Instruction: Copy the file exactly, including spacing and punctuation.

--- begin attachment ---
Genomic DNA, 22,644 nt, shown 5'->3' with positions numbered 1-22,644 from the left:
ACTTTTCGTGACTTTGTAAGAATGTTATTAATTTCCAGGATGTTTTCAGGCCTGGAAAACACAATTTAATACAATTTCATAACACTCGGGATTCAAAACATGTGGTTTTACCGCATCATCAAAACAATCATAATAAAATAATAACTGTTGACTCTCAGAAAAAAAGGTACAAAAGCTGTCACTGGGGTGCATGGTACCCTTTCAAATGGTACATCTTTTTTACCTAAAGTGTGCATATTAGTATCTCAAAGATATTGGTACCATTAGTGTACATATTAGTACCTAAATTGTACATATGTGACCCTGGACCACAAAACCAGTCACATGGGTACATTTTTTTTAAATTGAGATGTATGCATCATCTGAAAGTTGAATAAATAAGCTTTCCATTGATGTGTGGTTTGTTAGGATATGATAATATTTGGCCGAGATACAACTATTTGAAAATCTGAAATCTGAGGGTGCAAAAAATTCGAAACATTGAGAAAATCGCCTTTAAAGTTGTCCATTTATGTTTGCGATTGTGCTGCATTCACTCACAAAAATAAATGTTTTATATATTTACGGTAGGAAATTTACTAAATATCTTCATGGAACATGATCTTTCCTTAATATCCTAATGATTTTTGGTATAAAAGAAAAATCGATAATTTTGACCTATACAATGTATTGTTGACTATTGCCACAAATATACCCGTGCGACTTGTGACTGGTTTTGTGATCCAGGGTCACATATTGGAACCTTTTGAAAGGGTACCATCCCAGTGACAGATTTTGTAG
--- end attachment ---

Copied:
Genomic DNA, 22,644 nt, shown 5'->3' with positions numbered 1-22,644 from the left:
ACTTTTCGTGACTTTGTAAGAATGTTATTAATTTCCAGGATGTTTTCAGGCCTGGAAAACACAATTTAATACAATTTCATAACACTCGGGATTCAAAACATGTGGTTTTACCGCATCATCAAAACAATCATAATAAAATAATAACTGTTGACTCTCAGAAAAAAAGGTACAAAAGCTGTCACTGGGGTGCATGGTACCCTTTCAAATGGTACATCTTTTTTACCTAAAGTGTGCATATTAGTATCTCAAAGATATTGGTACCATTAGTGTACATATTAGTACCTAAATTGTACATATGTGACCCTGGACCACAAAACCAGTCACATGGGTACATTTTTTTTAAATTGAGATGTATGCATCATCTGAAAGTTGAATAAATAAGCTTTCCATTGATGTGTGGTTTGTTAGGATATGATAATATTTGGCCGAGATACAACTATTTGAAAATCTGAAATCTGAGGGTGCAAAAAATTCGAAACATTGAGAAAATCGCCTTTAAAGTTGTCCATTTATGTTTGCGATTGTGCTGCATTCACTCACAAAAATAAATGTTTTATATATTTACGGTAGGAAATTTACTAAATATCTTCATGGAACATGATCTTTCCTTAATATCCTAATGATTTTTGGTATAAAAGAAAAATCGATAATTTTGACCTATACAATGTATTGTTGACTATTGCCACAAATATACCCGTGCGACTTGTGACTGGTTTTGTGATCCAGGGTCACATATTGGAACCTTTTGAAAGGGTACCATCCCAGTGACAGATTTTGTAG